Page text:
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Fu Manchu Remains a Heavy-Handed Band

May 23, 2000|JON MATSUMOTO | SPECIAL TO THE TIMES

In this ever-changing world with new technological innovations and trends in pop culture erupting weekly, it's nice to find that some things remain constant.

Take Fu Manchu. The hard-rockin' Orange County quartet recently celebrated its 10th anniversary. Yet the band's musical philosophy and lyrical orientation have barely changed.

Fans can still depend on the band (which performs tonight at the Galaxy Concert Theatre with headliner Motorhead and Nashville P.) to whip up thick slabs of pedal-to-the-metal guitar riffs and rumbling rhythms.

There's little chance vocalist Scott Hill is suddenly going to spit out a rap-laced rock song or deliver a pop-punk ditty that will be embraced by commercial radio.

"When people buy a Fu Manchu record, they know what they're going to get: a heavy rock record," Hill said in a phone interview last week.

About four years ago, Fu Manchu guitarist Eddie Glass and drummer Ruben Romano dared to suggest the group go in a more psychedelic direction. This insurrection was quelled when the blasphemous duo was replaced by the more like-minded Brant Bjork on drums and Bob Balch on guitar. (The group also includes bassist Brad Davis.)

Bjork and Balch also share Hill and Davis' music-first philosophy. When it comes to road living, Hill generally chooses rest over heavy-duty recreation.

"I couldn't get wasted every night and be on the road for six weeks straight," he said. "After a show you've got to get back in the van and drive for eight hours to play the next show. You've got to take care of yourself. I'm pretty much out there to play music. People don't want to see you on stage drunk and falling all over the place."

Ironically, Fu Manchu is often categorized as a stoner-rock band. Hill believes it's a misplaced tag. Not only are Fu Manchu songs devoid of any drug references, but the music tends to be more up-tempo and less jam-oriented than the slightly more lugubrious metal of stoner-rock exponents such as the defunct Kyuss and Monster Magnet.

Thematically, Fu Manchu is all about muscle cars, custom vans, '70s pop culture, Bigfoot and UFOs. These are subject matters that lyricist Hill can write about ad infinitum. You'll never catch Hill writing about political issues or deep emotions.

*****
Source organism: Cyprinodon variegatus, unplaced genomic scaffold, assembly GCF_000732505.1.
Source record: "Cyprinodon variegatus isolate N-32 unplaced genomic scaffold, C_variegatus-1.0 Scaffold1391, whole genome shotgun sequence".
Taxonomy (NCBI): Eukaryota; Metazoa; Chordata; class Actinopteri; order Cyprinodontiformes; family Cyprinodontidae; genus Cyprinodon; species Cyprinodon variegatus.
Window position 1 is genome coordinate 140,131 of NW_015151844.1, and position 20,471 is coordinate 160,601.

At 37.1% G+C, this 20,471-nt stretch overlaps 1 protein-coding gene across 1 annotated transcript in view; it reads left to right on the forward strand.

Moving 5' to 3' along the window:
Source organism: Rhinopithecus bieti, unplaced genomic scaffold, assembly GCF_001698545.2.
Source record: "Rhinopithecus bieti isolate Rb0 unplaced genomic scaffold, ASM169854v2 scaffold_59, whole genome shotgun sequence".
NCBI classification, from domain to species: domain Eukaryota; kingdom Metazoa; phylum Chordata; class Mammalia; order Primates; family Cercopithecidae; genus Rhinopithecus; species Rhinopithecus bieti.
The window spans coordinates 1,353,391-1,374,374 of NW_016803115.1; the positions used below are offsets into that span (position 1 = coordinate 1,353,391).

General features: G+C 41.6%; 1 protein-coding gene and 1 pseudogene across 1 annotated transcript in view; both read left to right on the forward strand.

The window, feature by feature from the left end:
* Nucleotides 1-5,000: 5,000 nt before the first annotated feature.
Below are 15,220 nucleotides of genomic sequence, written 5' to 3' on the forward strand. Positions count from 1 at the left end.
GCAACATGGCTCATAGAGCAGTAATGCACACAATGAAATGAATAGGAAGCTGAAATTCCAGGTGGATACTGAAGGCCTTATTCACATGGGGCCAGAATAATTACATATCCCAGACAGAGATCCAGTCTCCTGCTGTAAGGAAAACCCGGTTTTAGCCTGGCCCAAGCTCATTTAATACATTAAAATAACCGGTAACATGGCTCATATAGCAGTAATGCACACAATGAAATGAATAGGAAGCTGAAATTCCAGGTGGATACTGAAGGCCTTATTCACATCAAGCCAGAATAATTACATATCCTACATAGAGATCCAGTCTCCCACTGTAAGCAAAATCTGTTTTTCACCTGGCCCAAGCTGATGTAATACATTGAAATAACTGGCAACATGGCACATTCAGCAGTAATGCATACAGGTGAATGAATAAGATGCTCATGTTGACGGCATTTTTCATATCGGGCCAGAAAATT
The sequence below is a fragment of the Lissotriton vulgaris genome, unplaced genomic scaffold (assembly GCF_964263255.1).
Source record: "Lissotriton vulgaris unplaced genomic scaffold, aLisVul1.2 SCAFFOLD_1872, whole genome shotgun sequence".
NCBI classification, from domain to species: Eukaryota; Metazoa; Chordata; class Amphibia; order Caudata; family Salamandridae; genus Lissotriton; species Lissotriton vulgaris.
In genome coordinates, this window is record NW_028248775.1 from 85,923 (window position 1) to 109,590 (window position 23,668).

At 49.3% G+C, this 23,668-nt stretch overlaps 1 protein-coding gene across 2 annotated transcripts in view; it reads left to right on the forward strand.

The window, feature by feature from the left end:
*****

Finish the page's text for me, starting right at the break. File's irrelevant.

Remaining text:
The cover of the group's most recent album, "King of the Road," features a photo of a line of custom vans at a '70s car rally. Fittingly, fans will sometimes bring their custom vans to Fu Manchu shows to show off.

The images in Hill's songs are all rooted in early childhood experiences.

"The old muscle cars, the motorcycles, the surfboards, skateboards, custom vans. Even the way girls' hair looked all feathered. The '70s was the coolest era for all that stuff. All of us in the band are into that so it just worked its way into the band lyrically and artwork-wise."

Hill, who grew up in Huntington Beach and San Clemente, comes across as the prototypal Orange County beach dude. It's a notion he doesn't dispute. Though he doesn't skateboard much anymore, Hill still surfs every day when he's home in San Clemente. (Davis and Balch also live in the South Orange County, and Bjork lives in Palm Desert.)

The Fu Manchu front man also still listens to the music he grew up with in the '70s and '80s. Hill favors early-'80s hard-core punk (Black Flag, Minor Threat, et al.) and '70s hard rock--Kiss is a big favorite.

In the past, Fu Manchu's brand of hard-rock traditionalism has been better received in Europe than the United States. Loud guitar rock never went out of fashion on the other side of the Atlantic.

"People like all different kinds of music in Europe," Hill said. "If a rock band happens to be in town that week, they'll go see that. People are really open-minded over there. They don't care what you look like or how you dress or what your hair is like. If they like the music, they'll get into it."

However, the trends could finally be catching up with Fu Manchu in America. Hard guitar rock has made a significant commercial comeback in the last year or so. Plus, Hill suggests that '70s rock is so old that it's starting to sound new again.

The vocalist-guitarist is quite proud of "King of the Road." The previous album, 1997's "The Action Is Go," was made just months after Bjork and Balch joined the group. The latest album features a more cohesive musical unit.

The biggest surprise on "King of the Road" is a version of Devo's "Freedom of Choice." Fu Manchu isn't a band that is going to remind many people of that robotic new-wave unit from the late '70s and '80s. But Hill has always been a Devo believer.

"The track was chosen by fans who were asked at the Fu Manchu Web site to come up with a cover song for the 'King' album."

Though its heavy guitar sound immediately distinguishes it from the original, the Fu Manchu version of "Freedom of Choice" won the praise of Devo leader Mark Mothersbaugh.

"We actually met Mark about a month ago," Hill said. "He said he really liked the version of the song. We were kind of nervous. We had no idea what he would think of it. He invited us to go down to the Devo offices in Los Angeles. So we went down there and hung out with him and he signed a bunch of stuff for us. He was really cool."

Hill said the next Fu Manchu album might be a mellower offering than "King of the Road."

Hill hopes the album will be out at the end of the year via Mammoth Records, the band's home for its last three albums. But don't expect a radical departure from the signature Fu sound.

"It's not going to be a night-and-day type of difference," he said. "But it probably won't be as heavy.

*

Fu Manchu, Motorhead, Nashville P. and Speeddealer perform tonight at the Galaxy Concert Theatre, 3503 S. Harbor Blvd., Santa Ana. 8 p.m. $27.50. (714) 957-0600.

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